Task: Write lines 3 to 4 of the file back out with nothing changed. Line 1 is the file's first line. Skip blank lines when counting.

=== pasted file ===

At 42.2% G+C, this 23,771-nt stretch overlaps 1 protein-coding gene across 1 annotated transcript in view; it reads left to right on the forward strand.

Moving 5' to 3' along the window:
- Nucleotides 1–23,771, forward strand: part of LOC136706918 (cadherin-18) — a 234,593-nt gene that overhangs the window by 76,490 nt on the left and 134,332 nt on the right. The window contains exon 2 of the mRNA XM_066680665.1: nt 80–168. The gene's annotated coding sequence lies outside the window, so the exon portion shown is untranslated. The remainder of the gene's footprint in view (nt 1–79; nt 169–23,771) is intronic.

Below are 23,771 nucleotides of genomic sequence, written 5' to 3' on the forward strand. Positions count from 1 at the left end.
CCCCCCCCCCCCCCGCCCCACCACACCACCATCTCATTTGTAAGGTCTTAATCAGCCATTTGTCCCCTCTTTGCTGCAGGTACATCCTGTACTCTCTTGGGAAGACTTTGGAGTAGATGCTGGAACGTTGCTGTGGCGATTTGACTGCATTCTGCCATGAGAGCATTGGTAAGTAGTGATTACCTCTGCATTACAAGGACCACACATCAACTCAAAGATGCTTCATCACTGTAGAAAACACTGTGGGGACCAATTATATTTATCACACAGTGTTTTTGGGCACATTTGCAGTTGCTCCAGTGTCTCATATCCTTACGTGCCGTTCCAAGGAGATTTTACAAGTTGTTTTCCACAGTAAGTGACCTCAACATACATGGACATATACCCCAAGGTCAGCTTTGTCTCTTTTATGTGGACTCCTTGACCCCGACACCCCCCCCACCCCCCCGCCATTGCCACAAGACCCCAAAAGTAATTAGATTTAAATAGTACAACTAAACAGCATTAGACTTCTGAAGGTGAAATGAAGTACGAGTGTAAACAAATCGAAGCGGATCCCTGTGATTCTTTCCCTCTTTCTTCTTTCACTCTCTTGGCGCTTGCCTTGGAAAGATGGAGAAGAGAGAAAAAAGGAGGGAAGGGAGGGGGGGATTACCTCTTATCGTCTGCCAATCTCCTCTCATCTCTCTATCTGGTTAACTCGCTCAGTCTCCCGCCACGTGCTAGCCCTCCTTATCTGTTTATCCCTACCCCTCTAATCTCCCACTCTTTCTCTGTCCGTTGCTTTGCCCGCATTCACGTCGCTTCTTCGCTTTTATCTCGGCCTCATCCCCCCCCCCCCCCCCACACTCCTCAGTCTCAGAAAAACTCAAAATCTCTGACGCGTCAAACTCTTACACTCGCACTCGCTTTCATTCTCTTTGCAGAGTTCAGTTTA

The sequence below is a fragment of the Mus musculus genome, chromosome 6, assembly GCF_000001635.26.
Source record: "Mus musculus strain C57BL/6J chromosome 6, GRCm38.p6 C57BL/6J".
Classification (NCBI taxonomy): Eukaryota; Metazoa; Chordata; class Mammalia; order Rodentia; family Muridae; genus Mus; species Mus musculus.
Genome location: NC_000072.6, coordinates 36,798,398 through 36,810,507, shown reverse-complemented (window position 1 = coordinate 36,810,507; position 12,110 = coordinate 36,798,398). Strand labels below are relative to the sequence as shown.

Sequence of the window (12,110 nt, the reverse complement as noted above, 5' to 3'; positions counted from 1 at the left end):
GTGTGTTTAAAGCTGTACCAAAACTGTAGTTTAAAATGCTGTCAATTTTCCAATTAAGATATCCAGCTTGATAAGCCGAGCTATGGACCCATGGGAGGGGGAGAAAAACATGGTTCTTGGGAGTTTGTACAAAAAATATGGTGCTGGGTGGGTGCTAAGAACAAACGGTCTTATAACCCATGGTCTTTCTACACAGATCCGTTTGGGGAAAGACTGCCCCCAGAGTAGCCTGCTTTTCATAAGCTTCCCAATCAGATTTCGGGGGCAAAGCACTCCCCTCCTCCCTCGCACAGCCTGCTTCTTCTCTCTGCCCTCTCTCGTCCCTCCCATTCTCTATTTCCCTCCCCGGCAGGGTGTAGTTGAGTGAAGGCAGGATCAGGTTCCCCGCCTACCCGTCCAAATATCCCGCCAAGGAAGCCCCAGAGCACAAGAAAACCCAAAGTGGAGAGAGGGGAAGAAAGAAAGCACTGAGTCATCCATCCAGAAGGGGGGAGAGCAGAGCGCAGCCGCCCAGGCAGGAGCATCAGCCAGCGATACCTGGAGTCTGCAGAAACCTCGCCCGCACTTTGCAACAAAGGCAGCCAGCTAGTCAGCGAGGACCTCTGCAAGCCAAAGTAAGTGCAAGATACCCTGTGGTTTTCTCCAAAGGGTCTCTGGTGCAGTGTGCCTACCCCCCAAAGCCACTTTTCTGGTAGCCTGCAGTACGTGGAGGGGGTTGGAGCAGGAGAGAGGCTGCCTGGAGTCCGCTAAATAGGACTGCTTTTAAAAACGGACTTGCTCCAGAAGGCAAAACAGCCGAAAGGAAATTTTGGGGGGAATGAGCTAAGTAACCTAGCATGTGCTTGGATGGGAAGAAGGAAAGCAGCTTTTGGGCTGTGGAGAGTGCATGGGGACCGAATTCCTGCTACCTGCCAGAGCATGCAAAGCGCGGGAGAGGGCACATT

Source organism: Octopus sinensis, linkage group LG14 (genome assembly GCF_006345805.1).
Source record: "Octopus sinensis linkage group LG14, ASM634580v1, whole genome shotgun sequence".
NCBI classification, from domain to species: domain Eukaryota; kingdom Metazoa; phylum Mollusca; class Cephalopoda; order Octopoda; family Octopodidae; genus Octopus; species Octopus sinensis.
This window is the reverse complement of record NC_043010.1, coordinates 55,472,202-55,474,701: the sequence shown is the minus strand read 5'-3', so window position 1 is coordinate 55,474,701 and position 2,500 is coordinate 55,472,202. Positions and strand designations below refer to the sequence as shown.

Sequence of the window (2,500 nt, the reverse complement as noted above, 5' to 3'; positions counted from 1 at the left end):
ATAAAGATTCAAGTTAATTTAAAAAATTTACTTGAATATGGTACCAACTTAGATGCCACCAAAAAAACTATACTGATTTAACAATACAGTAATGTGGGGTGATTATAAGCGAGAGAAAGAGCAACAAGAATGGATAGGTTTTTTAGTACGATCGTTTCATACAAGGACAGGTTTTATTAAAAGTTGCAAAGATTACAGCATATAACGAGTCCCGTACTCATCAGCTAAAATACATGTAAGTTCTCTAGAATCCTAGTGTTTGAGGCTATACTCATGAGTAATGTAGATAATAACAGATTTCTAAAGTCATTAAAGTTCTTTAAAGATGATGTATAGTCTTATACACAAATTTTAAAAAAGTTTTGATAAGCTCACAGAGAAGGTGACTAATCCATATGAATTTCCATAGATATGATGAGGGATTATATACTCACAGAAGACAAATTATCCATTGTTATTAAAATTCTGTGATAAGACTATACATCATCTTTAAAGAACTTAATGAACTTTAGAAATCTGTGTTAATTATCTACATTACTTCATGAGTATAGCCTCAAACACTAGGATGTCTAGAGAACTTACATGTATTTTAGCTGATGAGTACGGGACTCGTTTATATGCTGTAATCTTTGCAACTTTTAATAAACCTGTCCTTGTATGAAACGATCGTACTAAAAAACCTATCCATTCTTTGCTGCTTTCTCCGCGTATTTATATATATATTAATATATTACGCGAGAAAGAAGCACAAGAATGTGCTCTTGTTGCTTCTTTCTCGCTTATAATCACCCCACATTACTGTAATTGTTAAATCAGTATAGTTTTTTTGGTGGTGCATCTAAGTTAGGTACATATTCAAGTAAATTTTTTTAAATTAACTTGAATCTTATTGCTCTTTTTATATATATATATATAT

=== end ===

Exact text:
- Nucleotides 1–23,771, forward strand: part of LOC136706918 (cadherin-18) — a 234,593-nt gene that overhangs the window by 76,490 nt on the left and 134,332 nt on the right. The window contains exon 2 of the mRNA XM_066680665.1: nt 80–168. The gene's annotated coding sequence lies outside the window, so the exon portion shown is untranslated. The remainder of the gene's footprint in view (nt 1–79; nt 169–23,771) is intronic.

Below are 23,771 nucleotides of genomic sequence, written 5' to 3' on the forward strand. Positions count from 1 at the left end.